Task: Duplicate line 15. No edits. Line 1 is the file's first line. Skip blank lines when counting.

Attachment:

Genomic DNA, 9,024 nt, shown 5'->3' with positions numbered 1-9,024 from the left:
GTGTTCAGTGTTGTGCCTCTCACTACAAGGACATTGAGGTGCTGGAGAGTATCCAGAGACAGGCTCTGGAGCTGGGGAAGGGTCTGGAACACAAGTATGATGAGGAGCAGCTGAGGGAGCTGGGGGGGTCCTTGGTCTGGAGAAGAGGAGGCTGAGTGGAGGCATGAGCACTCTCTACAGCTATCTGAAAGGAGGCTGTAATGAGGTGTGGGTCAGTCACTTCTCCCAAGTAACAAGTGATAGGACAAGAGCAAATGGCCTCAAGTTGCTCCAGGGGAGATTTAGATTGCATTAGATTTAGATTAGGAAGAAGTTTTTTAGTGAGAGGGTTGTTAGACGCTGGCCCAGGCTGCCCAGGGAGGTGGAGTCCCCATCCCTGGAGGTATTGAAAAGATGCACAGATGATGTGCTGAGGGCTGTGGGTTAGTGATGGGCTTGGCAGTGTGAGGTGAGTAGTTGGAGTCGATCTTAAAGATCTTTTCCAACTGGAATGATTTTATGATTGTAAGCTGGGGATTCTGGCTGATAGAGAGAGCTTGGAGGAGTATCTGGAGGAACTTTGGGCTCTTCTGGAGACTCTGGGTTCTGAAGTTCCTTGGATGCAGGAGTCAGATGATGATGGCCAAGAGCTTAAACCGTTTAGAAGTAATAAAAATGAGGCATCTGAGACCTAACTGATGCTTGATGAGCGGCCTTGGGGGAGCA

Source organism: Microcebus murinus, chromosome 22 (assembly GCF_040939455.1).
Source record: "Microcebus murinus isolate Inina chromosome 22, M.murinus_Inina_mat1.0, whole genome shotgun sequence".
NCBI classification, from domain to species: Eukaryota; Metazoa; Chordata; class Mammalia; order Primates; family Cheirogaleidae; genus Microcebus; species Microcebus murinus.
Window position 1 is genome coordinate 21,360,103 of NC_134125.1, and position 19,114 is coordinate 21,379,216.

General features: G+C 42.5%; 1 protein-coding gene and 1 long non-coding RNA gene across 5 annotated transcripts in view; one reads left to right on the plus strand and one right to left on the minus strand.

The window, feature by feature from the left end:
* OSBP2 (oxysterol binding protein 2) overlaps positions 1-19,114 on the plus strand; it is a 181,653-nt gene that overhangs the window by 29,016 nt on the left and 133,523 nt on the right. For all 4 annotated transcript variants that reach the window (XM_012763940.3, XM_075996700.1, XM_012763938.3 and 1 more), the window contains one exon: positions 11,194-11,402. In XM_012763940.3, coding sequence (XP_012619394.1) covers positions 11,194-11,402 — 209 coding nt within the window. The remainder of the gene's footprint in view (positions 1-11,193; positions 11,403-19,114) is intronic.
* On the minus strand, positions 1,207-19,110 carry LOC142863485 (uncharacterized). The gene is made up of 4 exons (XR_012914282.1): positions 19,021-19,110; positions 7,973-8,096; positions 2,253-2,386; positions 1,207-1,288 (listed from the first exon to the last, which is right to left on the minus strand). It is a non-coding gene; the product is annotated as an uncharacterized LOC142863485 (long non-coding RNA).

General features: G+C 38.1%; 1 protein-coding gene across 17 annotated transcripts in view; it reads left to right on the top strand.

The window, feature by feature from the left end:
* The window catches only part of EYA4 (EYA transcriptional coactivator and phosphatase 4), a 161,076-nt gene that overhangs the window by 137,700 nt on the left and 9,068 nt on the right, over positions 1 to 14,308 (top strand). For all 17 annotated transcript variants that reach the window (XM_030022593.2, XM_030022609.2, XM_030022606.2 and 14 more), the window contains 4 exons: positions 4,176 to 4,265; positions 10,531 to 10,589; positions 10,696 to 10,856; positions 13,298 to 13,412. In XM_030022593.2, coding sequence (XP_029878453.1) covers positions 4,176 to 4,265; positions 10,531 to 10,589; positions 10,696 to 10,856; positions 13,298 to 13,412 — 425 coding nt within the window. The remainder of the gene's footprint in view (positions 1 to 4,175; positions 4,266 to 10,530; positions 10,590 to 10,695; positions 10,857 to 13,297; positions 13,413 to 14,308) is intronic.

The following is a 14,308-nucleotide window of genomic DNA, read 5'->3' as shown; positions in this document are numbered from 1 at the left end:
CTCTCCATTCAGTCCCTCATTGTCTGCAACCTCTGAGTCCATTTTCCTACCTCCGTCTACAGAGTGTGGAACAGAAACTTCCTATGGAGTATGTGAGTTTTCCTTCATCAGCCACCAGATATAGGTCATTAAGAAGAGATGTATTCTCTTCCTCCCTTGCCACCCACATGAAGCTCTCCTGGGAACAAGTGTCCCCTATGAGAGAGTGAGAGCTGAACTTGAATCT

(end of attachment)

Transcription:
CTCTCCATTCAGTCCCTCATTGTCTGCAACCTCTGAGTCCATTTTCCTACCTCCGTCTACAGAGTGTGGAACAGAAACTTCCTATGGAGTATGTGAGTTTTCCTTCATCAGCCACCAGATATAGGTCATTAAGAAGAGATGTATTCTCTTCCTCCCTTGCCACCCACATGAAGCTCTCCTGGGAACAAGTGTCCCCTATGAGAGAGTGAGAGCTGAACTTGAATCT